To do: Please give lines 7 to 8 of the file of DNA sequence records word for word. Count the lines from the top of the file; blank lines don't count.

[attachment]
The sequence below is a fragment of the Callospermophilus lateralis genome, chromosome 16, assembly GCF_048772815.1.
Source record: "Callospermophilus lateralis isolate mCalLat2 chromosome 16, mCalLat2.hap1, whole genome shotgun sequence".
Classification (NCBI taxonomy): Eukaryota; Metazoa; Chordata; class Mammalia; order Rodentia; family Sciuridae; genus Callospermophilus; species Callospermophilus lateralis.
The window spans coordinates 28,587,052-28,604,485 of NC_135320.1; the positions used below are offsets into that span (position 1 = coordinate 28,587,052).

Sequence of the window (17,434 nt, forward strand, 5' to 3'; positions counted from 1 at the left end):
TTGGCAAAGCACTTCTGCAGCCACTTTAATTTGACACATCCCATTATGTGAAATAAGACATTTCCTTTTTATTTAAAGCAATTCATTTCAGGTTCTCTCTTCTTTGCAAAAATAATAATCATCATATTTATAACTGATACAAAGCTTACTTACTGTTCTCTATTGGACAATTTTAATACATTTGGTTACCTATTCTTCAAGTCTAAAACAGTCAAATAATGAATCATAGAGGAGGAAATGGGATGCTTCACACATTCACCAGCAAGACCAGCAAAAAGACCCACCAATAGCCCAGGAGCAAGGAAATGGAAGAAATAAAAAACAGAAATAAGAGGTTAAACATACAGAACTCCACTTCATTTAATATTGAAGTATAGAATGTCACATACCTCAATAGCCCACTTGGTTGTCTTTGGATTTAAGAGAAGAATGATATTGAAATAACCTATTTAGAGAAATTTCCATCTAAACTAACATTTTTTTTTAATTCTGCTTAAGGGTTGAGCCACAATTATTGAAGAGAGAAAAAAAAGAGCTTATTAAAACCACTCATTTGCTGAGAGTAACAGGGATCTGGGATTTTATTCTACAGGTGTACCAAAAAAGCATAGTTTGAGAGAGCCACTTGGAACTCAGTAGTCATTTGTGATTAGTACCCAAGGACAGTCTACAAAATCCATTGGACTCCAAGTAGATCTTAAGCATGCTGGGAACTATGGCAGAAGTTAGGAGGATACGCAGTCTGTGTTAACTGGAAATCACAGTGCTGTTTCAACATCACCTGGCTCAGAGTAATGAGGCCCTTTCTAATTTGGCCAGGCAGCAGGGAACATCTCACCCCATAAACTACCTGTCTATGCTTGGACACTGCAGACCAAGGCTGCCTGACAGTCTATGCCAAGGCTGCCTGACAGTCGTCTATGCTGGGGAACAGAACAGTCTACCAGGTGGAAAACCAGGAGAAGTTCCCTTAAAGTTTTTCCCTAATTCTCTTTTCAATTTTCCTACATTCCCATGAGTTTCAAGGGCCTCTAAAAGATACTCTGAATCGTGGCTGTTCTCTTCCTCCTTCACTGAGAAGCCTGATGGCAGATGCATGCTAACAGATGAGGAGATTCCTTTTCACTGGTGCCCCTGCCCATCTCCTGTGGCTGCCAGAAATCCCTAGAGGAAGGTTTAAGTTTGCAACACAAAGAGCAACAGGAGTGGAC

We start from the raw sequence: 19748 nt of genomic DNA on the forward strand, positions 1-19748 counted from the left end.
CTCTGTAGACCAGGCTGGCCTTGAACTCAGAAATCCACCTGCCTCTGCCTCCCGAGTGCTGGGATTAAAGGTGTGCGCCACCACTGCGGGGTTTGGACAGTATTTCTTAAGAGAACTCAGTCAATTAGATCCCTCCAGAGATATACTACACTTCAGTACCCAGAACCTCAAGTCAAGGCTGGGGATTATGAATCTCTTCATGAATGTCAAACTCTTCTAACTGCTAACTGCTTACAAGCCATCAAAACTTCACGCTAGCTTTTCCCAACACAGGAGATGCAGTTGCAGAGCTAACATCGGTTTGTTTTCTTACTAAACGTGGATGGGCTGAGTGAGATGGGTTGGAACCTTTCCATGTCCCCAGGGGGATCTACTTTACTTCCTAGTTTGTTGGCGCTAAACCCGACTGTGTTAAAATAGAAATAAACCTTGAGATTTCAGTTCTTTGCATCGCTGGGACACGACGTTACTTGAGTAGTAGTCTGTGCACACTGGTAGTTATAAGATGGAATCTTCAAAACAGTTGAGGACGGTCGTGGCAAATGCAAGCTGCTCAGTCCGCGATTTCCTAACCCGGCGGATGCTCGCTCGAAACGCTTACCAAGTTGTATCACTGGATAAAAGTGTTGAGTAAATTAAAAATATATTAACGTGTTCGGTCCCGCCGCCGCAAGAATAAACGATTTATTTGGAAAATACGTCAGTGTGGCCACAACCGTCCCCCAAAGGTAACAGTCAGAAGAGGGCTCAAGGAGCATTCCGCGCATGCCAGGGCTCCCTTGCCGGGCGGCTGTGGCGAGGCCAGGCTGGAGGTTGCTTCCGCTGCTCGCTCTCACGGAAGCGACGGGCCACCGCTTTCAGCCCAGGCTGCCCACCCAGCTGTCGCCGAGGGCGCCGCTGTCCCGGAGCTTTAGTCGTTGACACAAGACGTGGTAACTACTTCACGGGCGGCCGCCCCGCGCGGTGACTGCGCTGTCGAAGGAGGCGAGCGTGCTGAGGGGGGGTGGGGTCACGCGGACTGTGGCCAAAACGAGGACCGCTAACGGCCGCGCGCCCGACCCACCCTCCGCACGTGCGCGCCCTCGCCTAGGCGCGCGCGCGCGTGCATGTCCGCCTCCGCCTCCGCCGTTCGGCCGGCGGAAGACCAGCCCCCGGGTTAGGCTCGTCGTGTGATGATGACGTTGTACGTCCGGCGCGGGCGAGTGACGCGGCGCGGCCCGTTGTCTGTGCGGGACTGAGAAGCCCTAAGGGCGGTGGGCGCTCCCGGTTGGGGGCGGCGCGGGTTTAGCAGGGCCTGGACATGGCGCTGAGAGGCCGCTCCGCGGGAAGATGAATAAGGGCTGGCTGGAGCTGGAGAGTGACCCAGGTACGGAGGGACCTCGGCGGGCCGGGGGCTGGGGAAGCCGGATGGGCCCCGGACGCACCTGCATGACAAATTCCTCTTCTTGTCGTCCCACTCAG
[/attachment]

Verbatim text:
We start from the raw sequence: 19748 nt of genomic DNA on the forward strand, positions 1-19748 counted from the left end.
CTCTGTAGACCAGGCTGGCCTTGAACTCAGAAATCCACCTGCCTCTGCCTCCCGAGTGCTGGGATTAAAGGTGTGCGCCACCACTGCGGGGTTTGGACAGTATTTCTTAAGAGAACTCAGTCAATTAGATCCCTCCAGAGATATACTACACTTCAGTACCCAGAACCTCAAGTCAAGGCTGGGGATTATGAATCTCTTCATGAATGTCAAACTCTTCTAACTGCTAACTGCTTACAAGCCATCAAAACTTCACGCTAGCTTTTCCCAACACAGGAGATGCAGTTGCAGAGCTAACATCGGTTTGTTTTCTTACTAAACGTGGATGGGCTGAGTGAGATGGGTTGGAACCTTTCCATGTCCCCAGGGGGATCTACTTTACTTCCTAGTTTGTTGGCGCTAAACCCGACTGTGTTAAAATAGAAATAAACCTTGAGATTTCAGTTCTTTGCATCGCTGGGACACGACGTTACTTGAGTAGTAGTCTGTGCACACTGGTAGTTATAAGATGGAATCTTCAAAACAGTTGAGGACGGTCGTGGCAAATGCAAGCTGCTCAGTCCGCGATTTCCTAACCCGGCGGATGCTCGCTCGAAACGCTTACCAAGTTGTATCACTGGATAAAAGTGTTGAGTAAATTAAAAATATATTAACGTGTTCGGTCCCGCCGCCGCAAGAATAAACGATTTATTTGGAAAATACGTCAGTGTGGCCACAACCGTCCCCCAAAGGTAACAGTCAGAAGAGGGCTCAAGGAGCATTCCGCGCATGCCAGGGCTCCCTTGCCGGGCGGCTGTGGCGAGGCCAGGCTGGAGGTTGCTTCCGCTGCTCGCTCTCACGGAAGCGACGGGCCACCGCTTTCAGCCCAGGCTGCCCACCCAGCTGTCGCCGAGGGCGCCGCTGTCCCGGAGCTTTAGTCGTTGACACAAGACGTGGTAACTACTTCACGGGCGGCCGCCCCGCGCGGTGACTGCGCTGTCGAAGGAGGCGAGCGTGCTGAGGGGGGGTGGGGTCACGCGGACTGTGGCCAAAACGAGGACCGCTAACGGCCGCGCGCCCGACCCACCCTCCGCACGTGCGCGCCCTCGCCTAGGCGCGCGCGCGCGTGCATGTCCGCCTCCGCCTCCGCCGTTCGGCCGGCGGAAGACCAGCCCCCGGGTTAGGCTCGTCGTGTGATGATGACGTTGTACGTCCGGCGCGGGCGAGTGACGCGGCGCGGCCCGTTGTCTGTGCGGGACTGAGAAGCCCTAAGGGCGGTGGGCGCTCCCGGTTGGGGGCGGCGCGGGTTTAGCAGGGCCTGGACATGGCGCTGAGAGGCCGCTCCGCGGGAAGATGAATAAGGGCTGGCTGGAGCTGGAGAGTGACCCAGGTACGGAGGGACCTCGGCGGGCCGGGGGCTGGGGAAGCCGGATGGGCCCCGGACGCACCTGCATGACAAATTCCTCTTCTTGTCGTCCCACTCAG